Marker polymorphism analysis

Considering that rice is a self-pollination crop, thus, all genes are predominantly homozygous, the polymorphic information content (PIC) of each SNP was calculated according to the following formula, where p and q are the frequency of two alleles in a given SNP site [20].


Selection of a minimum set of markers

To find a minimal set of molecular markers sufficient enough to discriminate among rice varieties we considered a set of 2094 SNPs that was used previously to fingerprint a collection of 217 cultivars, mainly temperate japonica [15]. From this genotypic dataset we used the allelic profiles of 210 rice accessions for identifying those SNPs that discriminate among them. A bioinformatics approach, an R-based algorithm, was used to select by iteration a specific combination of markers for discriminating each variety. After removing SNPs that do not distinguish among these varieties and those with missing alleles, and by pairwise comparison of all genotypes, the algorithm identified 5 combinations of 31 SNP markers that could discriminate the varieties included in the collection (S5 Table). From these 5 sets, the R pipeline recognized a total of 139 redundant SNPs that constitute alternative choices to design KASP probes (S4 Table), and therefore to select those markers for which the KASP assay shows best performance and reproducibility. After checking the number of different genotypes produced by all markers, 4 pairs of varieties from the initial dataset were undistinguishable: the Spanish cultivars Fonsa and Pinyana, the pair Guadiamar and M103, as well as Puntal and Clavel and also the cultivars M-5 and M-9 (S3 Table).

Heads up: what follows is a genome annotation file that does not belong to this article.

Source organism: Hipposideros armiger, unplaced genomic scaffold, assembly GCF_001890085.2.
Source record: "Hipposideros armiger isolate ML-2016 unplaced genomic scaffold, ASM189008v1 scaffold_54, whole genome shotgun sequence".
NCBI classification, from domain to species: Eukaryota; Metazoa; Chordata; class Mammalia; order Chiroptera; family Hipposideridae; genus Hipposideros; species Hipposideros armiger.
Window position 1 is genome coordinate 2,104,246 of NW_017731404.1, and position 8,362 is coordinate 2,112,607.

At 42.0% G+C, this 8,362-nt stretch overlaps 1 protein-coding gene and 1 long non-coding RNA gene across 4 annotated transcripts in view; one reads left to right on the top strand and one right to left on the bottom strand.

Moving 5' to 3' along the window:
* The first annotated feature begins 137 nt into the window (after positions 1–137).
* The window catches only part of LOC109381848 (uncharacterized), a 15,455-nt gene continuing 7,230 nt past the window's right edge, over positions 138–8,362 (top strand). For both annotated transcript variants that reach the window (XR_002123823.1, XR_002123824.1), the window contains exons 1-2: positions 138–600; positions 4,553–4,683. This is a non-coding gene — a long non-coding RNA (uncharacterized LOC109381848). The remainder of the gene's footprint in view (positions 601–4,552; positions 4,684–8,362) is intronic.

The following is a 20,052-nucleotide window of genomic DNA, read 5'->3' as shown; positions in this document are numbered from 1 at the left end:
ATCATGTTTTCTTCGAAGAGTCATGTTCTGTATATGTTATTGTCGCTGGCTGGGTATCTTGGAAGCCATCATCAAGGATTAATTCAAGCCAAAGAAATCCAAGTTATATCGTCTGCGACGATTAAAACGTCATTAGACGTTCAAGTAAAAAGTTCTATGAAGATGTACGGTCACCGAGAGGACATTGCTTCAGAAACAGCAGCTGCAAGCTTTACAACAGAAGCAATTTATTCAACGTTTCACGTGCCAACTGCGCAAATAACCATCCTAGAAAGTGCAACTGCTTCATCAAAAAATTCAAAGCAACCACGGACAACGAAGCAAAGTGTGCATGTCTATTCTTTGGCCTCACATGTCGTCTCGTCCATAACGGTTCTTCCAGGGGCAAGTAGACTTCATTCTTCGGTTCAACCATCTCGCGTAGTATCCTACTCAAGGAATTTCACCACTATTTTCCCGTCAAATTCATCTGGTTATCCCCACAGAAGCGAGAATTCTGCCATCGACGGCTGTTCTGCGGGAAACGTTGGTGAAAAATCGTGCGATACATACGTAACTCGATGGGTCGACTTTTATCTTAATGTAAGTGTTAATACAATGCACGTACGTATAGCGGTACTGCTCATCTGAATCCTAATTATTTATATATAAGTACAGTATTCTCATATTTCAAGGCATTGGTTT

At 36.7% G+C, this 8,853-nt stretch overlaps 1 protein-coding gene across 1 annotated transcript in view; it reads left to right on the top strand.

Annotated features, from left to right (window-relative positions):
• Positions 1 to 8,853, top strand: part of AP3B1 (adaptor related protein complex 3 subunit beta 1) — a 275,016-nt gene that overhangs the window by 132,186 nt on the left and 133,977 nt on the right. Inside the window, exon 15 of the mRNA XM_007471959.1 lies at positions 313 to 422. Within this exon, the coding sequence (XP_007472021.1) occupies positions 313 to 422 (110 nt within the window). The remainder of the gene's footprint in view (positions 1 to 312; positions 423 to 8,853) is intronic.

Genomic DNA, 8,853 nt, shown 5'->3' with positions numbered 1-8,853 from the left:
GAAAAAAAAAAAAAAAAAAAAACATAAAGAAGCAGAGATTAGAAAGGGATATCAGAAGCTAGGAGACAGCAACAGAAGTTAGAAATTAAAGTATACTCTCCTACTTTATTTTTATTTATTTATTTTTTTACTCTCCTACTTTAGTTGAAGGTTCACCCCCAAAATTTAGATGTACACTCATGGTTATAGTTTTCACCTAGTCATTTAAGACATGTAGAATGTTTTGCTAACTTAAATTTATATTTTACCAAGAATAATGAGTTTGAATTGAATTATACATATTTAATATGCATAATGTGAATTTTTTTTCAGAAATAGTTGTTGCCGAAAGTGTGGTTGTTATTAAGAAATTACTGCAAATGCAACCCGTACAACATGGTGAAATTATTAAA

To find a specific combination of markers for discriminating Spanish varieties, from this genotypic dataset we used the allelic profiles of 27 rice accessions among the 44 that are currently cultivated in Spain (S1 Table) for identifying those SNPs that discriminate among them. The R-based algorithm, was used. After removing SNPs that do not distinguish among these 27 varieties and those with missing alleles, and by pairwise comparison of all genotypes, the algorithm identified 780 SNP markers that combined generated 94 sets of 6 markers that could discriminate the 27 rice varieties (S7 Table). From these 94 sets, the R pipeline recognized a total of 249 groups of redundant SNPs (S8 Table). As the algorithm runs by iteration, selecting one marker as the starting point for the next step, some markers were highly prevalent in different sets (ie. chr4_34890139 or chr5_876463). After checking the number of different genotypes produced by all markers, two undistinguishable varieties were again detected, the cultivars Fonsa and Pinyana, which were in fact undistinguishable using the initial panel of 2094 markers.

Validation of the minimum set of markers